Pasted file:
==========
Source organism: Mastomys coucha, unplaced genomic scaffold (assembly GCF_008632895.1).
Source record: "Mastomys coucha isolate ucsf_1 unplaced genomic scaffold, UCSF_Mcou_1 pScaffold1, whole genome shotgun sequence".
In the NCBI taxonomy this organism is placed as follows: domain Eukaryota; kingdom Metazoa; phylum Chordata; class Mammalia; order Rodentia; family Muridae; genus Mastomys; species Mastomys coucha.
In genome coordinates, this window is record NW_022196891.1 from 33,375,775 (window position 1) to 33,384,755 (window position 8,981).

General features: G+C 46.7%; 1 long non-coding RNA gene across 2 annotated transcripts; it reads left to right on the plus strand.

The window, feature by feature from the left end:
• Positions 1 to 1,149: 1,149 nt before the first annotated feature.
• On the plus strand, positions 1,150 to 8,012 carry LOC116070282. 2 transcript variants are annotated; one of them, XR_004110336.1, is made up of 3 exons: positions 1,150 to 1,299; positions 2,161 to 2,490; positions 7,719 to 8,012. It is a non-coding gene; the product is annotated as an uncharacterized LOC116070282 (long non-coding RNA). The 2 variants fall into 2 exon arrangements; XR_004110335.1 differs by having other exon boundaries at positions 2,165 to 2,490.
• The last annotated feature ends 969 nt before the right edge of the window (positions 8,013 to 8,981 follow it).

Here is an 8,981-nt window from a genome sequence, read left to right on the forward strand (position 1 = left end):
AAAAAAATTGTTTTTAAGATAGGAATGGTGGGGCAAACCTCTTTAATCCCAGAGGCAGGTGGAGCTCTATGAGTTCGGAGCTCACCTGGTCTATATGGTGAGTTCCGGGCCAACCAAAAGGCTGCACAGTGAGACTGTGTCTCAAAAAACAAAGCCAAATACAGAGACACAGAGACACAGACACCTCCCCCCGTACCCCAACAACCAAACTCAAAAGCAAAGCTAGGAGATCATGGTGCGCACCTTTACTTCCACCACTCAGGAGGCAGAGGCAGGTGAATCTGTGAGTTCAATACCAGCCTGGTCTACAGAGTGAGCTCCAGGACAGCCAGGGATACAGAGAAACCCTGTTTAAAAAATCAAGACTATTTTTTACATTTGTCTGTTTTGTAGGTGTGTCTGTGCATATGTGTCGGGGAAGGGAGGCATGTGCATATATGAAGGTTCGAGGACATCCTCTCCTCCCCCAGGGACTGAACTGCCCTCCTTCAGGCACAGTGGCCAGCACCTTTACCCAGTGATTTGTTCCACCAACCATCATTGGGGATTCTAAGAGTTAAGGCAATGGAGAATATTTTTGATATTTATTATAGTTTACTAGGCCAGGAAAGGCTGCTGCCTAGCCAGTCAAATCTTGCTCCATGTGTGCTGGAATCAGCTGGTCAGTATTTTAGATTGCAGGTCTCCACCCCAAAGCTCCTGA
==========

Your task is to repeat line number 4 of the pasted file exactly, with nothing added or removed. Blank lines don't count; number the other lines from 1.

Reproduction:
In genome coordinates, this window is record NW_022196891.1 from 33,375,775 (window position 1) to 33,384,755 (window position 8,981).